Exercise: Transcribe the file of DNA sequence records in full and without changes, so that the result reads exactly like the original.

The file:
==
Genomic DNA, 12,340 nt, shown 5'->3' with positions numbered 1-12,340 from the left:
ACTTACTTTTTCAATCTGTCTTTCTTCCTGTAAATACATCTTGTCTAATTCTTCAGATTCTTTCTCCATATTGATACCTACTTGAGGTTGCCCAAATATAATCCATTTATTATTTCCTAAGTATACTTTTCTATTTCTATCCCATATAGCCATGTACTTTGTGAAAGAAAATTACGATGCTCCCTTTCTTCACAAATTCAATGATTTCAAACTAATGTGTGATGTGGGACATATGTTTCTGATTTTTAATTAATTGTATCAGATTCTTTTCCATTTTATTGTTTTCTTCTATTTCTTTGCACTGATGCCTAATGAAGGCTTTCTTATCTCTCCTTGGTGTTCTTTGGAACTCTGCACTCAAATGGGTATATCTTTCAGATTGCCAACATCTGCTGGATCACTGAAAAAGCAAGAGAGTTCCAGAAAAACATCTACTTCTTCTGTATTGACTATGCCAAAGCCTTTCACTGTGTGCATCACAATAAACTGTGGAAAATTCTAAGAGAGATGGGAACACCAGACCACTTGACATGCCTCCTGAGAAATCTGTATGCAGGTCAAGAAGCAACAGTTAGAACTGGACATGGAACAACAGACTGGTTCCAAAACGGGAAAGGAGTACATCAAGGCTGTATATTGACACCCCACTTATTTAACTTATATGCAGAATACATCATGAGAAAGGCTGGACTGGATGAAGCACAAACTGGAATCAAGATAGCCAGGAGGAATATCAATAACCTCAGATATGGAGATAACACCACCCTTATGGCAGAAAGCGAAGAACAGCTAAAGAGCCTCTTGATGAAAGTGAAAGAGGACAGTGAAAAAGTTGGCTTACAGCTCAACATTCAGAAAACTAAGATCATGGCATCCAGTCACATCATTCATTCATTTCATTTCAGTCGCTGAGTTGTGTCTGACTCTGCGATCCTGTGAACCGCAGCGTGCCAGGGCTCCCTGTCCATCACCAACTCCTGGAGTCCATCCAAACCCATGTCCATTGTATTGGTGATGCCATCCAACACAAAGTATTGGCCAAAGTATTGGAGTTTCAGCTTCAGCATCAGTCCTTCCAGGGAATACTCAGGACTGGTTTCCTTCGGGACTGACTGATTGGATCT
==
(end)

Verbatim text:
Genomic DNA, 12,340 nt, shown 5'->3' with positions numbered 1-12,340 from the left:
ACTTACTTTTTCAATCTGTCTTTCTTCCTGTAAATACATCTTGTCTAATTCTTCAGATTCTTTCTCCATATTGATACCTACTTGAGGTTGCCCAAATATAATCCATTTATTATTTCCTAAGTATACTTTTCTATTTCTATCCCATATAGCCATGTACTTTGTGAAAGAAAATTACGATGCTCCCTTTCTTCACAAATTCAATGATTTCAAACTAATGTGTGATGTGGGACATATGTTTCTGATTTTTAATTAATTGTATCAGATTCTTTTCCATTTTATTGTTTTCTTCTATTTCTTTGCACTGATGCCTAATGAAGGCTTTCTTATCTCTCCTTGGTGTTCTTTGGAACTCTGCACTCAAATGGGTATATCTTTCAGATTGCCAACATCTGCTGGATCACTGAAAAAGCAAGAGAGTTCCAGAAAAACATCTACTTCTTCTGTATTGACTATGCCAAAGCCTTTCACTGTGTGCATCACAATAAACTGTGGAAAATTCTAAGAGAGATGGGAACACCAGACCACTTGACATGCCTCCTGAGAAATCTGTATGCAGGTCAAGAAGCAACAGTTAGAACTGGACATGGAACAACAGACTGGTTCCAAAACGGGAAAGGAGTACATCAAGGCTGTATATTGACACCCCACTTATTTAACTTATATGCAGAATACATCATGAGAAAGGCTGGACTGGATGAAGCACAAACTGGAATCAAGATAGCCAGGAGGAATATCAATAACCTCAGATATGGAGATAACACCACCCTTATGGCAGAAAGCGAAGAACAGCTAAAGAGCCTCTTGATGAAAGTGAAAGAGGACAGTGAAAAAGTTGGCTTACAGCTCAACATTCAGAAAACTAAGATCATGGCATCCAGTCACATCATTCATTCATTTCATTTCAGTCGCTGAGTTGTGTCTGACTCTGCGATCCTGTGAACCGCAGCGTGCCAGGGCTCCCTGTCCATCACCAACTCCTGGAGTCCATCCAAACCCATGTCCATTGTATTGGTGATGCCATCCAACACAAAGTATTGGCCAAAGTATTGGAGTTTCAGCTTCAGCATCAGTCCTTCCAGGGAATACTCAGGACTGGTTTCCTTCGGGACTGACTGATTGGATCT